Everyone always dreams of getting their first real pet. Not a goldfish or a hamster, but something larger, like a cat or a dog or a dinosaur. In Kenneth Oppel’s new book Half Brother, Ben Tomlin’s family finally gains a furry new addition. However, his new pet turns out to be a baby chimpanzee. To further complicate matters, Ben is told by his parents to treat this new addition as a little brother. His father is a well known behavioral scientist, and needs Zan, the chimp, to help him study chimps so that he can assess whether or not they can acquire advanced language skills.
Ben never objects to the idea of Zan joining the family, and pretty soon boy and chimp have bonded and interact just like real brother would. The true problems start when some of the students working on the research project, as well as Ben’s dad, do not believe in treating Zan like a creature worthy of respect. For a chimp who they are trying to teach sign language and how to be human, their actions towards him scream animal experiment. Ben starts questioning their treatment of his little brother, and starts doubting the project in which Zan and he are a part. When Zan gets sent to another university where the lead scientist is meaner and more extreme in his methods, what will Ben do to ensure that his brother is safe? How far will he and his few trusted allies go to make sure that Zan doesn’t end up as another lab animal to be experimented on?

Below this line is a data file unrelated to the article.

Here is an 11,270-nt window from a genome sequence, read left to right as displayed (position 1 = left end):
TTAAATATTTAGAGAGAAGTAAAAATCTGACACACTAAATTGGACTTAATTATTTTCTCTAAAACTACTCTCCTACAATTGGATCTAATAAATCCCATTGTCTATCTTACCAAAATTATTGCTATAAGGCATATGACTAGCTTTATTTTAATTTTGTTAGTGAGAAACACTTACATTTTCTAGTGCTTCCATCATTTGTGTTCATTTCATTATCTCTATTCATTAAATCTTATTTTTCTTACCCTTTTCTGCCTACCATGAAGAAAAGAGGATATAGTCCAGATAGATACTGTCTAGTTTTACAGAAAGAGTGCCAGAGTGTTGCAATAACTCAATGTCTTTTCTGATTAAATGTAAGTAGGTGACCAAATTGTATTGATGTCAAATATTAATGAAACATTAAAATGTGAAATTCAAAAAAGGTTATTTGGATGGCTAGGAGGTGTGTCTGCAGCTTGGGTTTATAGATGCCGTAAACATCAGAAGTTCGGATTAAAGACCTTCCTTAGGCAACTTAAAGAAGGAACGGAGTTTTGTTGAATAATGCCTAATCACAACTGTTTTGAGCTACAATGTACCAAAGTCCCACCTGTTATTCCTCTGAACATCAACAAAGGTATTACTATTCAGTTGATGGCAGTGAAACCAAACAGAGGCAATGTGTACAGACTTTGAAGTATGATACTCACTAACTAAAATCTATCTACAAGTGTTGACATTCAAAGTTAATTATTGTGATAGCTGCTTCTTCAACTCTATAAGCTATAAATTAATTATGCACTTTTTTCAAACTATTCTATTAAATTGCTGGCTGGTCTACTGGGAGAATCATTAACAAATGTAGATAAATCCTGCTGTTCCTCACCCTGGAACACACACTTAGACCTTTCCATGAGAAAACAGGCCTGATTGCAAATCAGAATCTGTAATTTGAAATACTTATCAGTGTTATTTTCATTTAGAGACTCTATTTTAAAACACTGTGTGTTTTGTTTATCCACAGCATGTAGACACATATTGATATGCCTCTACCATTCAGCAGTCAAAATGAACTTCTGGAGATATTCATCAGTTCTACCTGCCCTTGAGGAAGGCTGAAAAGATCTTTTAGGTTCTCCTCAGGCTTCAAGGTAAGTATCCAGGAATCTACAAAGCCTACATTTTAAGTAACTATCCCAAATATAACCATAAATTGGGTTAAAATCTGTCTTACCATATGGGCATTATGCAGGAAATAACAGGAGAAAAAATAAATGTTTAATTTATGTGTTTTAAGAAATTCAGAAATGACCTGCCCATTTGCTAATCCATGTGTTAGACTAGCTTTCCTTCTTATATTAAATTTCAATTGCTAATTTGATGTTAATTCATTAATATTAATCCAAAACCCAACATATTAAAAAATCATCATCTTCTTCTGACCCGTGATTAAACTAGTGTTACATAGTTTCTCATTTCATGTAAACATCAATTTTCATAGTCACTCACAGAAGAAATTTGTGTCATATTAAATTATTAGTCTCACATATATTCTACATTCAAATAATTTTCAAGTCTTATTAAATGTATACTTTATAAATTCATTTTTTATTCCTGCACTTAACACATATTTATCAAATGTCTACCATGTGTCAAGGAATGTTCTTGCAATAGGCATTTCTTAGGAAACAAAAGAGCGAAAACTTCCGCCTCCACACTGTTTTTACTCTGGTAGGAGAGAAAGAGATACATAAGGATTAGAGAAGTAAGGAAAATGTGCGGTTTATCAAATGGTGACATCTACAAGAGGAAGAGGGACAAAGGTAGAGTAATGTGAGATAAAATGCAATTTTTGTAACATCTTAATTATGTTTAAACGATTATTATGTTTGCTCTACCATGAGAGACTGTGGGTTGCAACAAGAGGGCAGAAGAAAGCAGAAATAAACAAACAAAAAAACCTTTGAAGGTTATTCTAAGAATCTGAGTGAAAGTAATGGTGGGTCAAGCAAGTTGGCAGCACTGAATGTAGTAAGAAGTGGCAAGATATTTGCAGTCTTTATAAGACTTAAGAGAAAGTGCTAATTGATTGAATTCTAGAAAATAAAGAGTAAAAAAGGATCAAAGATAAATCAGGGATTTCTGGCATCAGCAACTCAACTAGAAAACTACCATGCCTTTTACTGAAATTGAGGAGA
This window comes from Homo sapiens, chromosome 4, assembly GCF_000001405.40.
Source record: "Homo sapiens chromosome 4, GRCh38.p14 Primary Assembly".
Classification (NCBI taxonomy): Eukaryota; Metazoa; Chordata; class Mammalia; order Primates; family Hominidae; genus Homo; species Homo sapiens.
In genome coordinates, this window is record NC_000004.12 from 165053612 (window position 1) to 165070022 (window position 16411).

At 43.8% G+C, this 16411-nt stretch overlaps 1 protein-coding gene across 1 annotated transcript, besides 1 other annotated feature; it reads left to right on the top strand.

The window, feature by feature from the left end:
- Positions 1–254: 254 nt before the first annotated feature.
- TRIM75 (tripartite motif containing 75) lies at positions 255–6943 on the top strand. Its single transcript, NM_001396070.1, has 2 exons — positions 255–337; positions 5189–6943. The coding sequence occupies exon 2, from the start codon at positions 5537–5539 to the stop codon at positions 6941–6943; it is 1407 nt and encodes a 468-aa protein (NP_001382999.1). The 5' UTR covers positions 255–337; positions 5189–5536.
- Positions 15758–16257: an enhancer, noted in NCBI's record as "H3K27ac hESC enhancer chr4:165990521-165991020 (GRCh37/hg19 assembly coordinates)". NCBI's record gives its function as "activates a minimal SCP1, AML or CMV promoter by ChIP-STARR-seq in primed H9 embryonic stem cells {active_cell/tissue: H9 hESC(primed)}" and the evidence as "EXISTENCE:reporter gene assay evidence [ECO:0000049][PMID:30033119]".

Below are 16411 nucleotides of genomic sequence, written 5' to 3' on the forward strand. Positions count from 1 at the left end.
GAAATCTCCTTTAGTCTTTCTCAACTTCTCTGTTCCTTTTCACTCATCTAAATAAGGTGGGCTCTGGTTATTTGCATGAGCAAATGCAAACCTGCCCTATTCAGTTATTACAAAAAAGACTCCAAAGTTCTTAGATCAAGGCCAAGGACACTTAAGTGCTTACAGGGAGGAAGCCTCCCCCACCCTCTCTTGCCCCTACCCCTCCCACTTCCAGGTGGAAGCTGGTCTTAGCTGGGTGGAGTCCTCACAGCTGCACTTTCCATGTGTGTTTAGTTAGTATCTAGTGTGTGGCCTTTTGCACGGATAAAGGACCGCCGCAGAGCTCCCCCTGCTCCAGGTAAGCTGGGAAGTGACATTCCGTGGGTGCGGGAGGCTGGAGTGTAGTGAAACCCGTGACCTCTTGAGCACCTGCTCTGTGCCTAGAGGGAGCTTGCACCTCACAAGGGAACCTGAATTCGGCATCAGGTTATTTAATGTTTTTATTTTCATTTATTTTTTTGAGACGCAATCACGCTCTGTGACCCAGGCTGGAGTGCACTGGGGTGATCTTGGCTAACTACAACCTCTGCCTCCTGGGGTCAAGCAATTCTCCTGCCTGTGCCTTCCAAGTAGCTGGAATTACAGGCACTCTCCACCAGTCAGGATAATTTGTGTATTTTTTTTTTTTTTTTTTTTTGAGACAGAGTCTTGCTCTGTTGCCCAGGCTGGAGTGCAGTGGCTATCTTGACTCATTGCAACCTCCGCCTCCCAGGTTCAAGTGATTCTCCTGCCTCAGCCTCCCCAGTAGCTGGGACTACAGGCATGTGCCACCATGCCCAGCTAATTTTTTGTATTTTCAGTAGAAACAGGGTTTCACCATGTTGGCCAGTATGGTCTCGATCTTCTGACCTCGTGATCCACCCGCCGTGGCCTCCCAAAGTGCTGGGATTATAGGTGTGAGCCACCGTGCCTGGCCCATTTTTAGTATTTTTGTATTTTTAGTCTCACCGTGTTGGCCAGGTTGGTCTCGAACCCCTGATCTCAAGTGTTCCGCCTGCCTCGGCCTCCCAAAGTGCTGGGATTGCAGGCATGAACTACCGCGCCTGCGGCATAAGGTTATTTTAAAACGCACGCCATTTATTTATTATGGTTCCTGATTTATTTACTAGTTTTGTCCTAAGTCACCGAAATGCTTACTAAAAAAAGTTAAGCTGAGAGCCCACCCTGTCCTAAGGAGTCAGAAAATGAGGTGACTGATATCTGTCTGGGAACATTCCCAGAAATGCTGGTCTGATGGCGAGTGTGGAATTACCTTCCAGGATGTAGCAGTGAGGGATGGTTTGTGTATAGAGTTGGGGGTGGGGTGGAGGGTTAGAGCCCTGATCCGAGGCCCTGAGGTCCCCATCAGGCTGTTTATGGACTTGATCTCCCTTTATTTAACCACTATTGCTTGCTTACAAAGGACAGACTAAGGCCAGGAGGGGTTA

This is a book that is full of drama and serious decisions, as well as some much needed humor when Ben starts applying animal behaviors to human interactions. Reading about him becoming alpha male and establishing his dominance at his new school is funny and eye opening all at once. It also makes one question what it is to be a person, and makes you wonder about our relationships with members of the animal kingdom. The author’s portrayal of animal research and of the thoughts and feelings of those involved is realistic as well as thought provoking. This highly readable and daring book is available now at the Tucker Free Library, for the low low cost of nothing. Find out for yourself what will happen in this epic tale of teen and chimp versus the world.